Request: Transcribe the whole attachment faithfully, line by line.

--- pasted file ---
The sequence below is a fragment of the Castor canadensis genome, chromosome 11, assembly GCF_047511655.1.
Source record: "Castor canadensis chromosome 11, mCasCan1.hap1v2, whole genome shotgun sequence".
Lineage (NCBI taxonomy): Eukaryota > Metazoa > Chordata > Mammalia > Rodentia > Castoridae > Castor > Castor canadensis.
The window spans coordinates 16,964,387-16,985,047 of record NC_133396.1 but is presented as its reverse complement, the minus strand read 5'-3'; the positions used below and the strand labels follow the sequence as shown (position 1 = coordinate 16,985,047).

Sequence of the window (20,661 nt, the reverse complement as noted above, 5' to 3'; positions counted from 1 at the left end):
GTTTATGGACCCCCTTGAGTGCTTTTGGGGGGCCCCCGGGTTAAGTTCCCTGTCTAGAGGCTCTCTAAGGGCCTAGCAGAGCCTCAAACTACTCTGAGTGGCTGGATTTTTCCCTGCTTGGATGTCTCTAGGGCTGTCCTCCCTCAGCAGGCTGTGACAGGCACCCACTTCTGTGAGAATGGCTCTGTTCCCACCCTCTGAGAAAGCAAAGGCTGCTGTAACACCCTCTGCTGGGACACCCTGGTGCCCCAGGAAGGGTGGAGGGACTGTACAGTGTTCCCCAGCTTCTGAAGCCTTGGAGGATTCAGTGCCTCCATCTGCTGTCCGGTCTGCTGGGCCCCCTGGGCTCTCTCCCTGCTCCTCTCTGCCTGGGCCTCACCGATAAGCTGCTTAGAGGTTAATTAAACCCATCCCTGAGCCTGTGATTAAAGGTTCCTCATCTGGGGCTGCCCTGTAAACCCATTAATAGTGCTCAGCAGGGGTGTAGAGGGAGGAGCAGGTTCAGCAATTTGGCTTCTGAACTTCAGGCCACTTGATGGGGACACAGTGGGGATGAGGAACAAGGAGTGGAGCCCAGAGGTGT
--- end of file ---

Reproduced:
The sequence below is a fragment of the Castor canadensis genome, chromosome 11, assembly GCF_047511655.1.
Source record: "Castor canadensis chromosome 11, mCasCan1.hap1v2, whole genome shotgun sequence".
Lineage (NCBI taxonomy): Eukaryota > Metazoa > Chordata > Mammalia > Rodentia > Castoridae > Castor > Castor canadensis.
The window spans coordinates 16,964,387-16,985,047 of record NC_133396.1 but is presented as its reverse complement, the minus strand read 5'-3'; the positions used below and the strand labels follow the sequence as shown (position 1 = coordinate 16,985,047).

Sequence of the window (20,661 nt, the reverse complement as noted above, 5' to 3'; positions counted from 1 at the left end):
GTTTATGGACCCCCTTGAGTGCTTTTGGGGGGCCCCCGGGTTAAGTTCCCTGTCTAGAGGCTCTCTAAGGGCCTAGCAGAGCCTCAAACTACTCTGAGTGGCTGGATTTTTCCCTGCTTGGATGTCTCTAGGGCTGTCCTCCCTCAGCAGGCTGTGACAGGCACCCACTTCTGTGAGAATGGCTCTGTTCCCACCCTCTGAGAAAGCAAAGGCTGCTGTAACACCCTCTGCTGGGACACCCTGGTGCCCCAGGAAGGGTGGAGGGACTGTACAGTGTTCCCCAGCTTCTGAAGCCTTGGAGGATTCAGTGCCTCCATCTGCTGTCCGGTCTGCTGGGCCCCCTGGGCTCTCTCCCTGCTCCTCTCTGCCTGGGCCTCACCGATAAGCTGCTTAGAGGTTAATTAAACCCATCCCTGAGCCTGTGATTAAAGGTTCCTCATCTGGGGCTGCCCTGTAAACCCATTAATAGTGCTCAGCAGGGGTGTAGAGGGAGGAGCAGGTTCAGCAATTTGGCTTCTGAACTTCAGGCCACTTGATGGGGACACAGTGGGGATGAGGAACAAGGAGTGGAGCCCAGAGGTGT